particular operation. When this operation is performed on any state, say |), it
produces some other state | 4).
‘What does Eq. (20.2) mean? We define it this way. If you multiply the
equation by (| and expand | y) according to Eq, (20.1), you get,
Ge = Dalal aviv. 203)
(The states |) ate from the same set as |.) This now just an algebraic equation,
‘The numbers (| #) give the amount of each base state you will find in |@), and
itis given in terms of a linear superposition of the amplitudes (jy) that you find
21
20-1 Operations and operators
20-2 Average energies
20-3 The average energy of an
atom
20-4 The position operator
20-5 The momentum operator
20-6 Angular momentum
20-7 The change of averages with time|) im each base state. The numbers (| 4 [j) are just the coeficents which tell
how much of (j| ) goes into each sum. The operator 4 is described numerically
by the set of numbers, or “matrix,”
Ans GAD. 204)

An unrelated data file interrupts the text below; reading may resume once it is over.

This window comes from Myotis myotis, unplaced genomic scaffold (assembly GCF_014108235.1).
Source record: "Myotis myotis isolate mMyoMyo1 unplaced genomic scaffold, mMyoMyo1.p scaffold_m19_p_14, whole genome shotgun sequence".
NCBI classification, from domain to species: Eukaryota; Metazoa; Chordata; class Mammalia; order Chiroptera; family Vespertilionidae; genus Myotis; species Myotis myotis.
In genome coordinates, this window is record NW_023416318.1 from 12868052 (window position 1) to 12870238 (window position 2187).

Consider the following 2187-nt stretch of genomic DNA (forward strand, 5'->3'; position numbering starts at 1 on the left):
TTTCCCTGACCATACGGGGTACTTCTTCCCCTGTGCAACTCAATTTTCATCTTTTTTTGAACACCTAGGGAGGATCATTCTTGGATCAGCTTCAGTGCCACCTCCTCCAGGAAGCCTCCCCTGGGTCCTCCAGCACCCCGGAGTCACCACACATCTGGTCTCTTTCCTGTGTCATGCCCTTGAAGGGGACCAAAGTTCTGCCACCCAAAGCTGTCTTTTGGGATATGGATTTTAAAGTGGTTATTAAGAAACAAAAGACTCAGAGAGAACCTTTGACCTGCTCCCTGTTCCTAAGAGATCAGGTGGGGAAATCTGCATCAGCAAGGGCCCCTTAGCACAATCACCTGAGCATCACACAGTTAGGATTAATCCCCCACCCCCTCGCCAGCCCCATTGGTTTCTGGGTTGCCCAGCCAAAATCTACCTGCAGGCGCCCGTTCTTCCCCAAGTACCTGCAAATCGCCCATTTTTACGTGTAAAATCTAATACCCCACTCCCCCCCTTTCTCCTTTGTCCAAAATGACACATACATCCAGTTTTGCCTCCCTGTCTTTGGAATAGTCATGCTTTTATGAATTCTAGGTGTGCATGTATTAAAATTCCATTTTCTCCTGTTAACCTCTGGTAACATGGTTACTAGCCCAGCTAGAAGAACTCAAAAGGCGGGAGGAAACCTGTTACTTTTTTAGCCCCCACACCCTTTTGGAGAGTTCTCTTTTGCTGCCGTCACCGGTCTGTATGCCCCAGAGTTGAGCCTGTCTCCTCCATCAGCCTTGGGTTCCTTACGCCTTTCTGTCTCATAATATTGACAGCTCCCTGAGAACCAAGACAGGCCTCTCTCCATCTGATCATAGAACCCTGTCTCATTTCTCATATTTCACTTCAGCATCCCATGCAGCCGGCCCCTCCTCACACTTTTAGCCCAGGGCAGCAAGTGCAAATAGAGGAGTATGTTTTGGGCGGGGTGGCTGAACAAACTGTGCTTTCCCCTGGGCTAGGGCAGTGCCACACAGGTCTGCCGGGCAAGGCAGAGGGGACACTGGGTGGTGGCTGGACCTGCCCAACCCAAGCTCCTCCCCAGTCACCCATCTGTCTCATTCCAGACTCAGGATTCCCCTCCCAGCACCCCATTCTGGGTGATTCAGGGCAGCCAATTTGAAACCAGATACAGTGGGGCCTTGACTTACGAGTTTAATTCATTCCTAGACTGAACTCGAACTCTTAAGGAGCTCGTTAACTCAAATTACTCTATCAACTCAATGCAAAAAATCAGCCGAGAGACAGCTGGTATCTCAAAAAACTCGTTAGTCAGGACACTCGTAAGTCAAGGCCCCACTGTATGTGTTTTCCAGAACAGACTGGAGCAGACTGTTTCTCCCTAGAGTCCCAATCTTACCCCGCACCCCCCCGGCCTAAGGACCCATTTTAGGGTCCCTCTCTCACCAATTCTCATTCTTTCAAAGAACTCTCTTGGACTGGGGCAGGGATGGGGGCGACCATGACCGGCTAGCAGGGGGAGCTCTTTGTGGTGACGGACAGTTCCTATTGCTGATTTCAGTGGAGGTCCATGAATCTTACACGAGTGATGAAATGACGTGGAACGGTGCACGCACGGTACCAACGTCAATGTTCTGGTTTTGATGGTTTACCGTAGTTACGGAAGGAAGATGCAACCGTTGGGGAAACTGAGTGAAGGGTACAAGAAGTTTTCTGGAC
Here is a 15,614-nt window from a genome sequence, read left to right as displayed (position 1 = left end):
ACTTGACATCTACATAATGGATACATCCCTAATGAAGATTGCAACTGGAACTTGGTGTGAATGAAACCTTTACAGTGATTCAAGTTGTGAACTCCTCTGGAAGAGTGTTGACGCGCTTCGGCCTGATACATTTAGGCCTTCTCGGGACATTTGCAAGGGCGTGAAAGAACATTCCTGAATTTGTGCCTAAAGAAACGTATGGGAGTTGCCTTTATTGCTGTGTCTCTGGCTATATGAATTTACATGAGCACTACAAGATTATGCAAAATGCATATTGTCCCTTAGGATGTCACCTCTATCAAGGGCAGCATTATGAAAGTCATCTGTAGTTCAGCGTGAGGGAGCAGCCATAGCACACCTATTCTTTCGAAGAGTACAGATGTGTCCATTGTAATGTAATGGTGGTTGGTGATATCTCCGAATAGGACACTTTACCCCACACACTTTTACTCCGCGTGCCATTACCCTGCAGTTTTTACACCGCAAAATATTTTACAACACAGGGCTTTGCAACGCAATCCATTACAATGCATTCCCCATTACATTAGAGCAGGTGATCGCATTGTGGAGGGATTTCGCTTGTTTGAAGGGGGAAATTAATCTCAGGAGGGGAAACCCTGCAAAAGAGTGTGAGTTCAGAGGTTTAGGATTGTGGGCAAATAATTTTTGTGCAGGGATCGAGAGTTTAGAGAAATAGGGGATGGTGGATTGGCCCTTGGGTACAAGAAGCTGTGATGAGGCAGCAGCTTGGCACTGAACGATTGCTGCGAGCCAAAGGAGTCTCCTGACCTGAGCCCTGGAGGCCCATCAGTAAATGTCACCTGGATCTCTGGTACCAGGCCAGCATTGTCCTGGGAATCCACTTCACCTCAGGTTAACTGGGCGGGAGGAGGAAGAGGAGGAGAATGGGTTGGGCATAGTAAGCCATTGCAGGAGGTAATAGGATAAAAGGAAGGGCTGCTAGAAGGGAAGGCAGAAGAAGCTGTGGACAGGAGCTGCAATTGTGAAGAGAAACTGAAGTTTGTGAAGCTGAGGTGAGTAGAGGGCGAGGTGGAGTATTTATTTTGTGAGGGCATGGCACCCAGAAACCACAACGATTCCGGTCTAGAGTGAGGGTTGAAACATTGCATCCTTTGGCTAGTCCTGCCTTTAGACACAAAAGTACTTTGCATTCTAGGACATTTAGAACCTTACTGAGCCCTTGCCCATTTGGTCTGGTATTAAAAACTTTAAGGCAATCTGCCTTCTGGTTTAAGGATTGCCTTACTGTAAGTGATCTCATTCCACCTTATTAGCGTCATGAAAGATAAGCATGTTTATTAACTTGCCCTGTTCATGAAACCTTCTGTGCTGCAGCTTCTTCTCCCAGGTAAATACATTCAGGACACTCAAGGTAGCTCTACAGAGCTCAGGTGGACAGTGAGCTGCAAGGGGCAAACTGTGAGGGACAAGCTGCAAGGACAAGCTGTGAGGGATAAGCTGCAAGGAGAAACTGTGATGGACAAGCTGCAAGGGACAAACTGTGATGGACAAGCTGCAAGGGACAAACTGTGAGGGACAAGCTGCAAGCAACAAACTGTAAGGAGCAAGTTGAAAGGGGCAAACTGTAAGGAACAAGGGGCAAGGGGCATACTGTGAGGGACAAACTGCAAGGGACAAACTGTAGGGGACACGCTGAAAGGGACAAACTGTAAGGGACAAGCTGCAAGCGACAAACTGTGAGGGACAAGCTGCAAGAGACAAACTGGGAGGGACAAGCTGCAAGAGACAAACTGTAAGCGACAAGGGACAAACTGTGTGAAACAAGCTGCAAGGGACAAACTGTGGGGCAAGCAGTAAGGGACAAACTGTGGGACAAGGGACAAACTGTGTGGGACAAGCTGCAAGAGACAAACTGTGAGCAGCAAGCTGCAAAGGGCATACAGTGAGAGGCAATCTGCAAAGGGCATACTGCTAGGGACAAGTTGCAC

So Eg. (20.2) is a high-class way of writing Eq. (20.3). Actualy it is a htle
‘more than that; something more is implied. In Eq, (20.2) we do not make any
reference to a set of base states. Equation (20,3) is an image of Eq. (20.2) in
terms of some set of base states. But, as you know, you may use any set you wish.
‘And this idea is implied in Eq. 20.2). The operator way of writing avoids making
any particular choice. Ofcourse, when you want to get definite you have to choose
some set. When you make your choice, you use Eq. (20.3). So the operator
equation (20.2) is a more abstract way of writing the algebraic equation (20.3)
ts similar to the difference between writing
enaxs
instead of
ube ~ aby
dubs
aby ~ abe
aby,
‘The fist way is much handier. When you want results, however, you will eventually
have to give the components with respect to some set of axes. Similarly, if you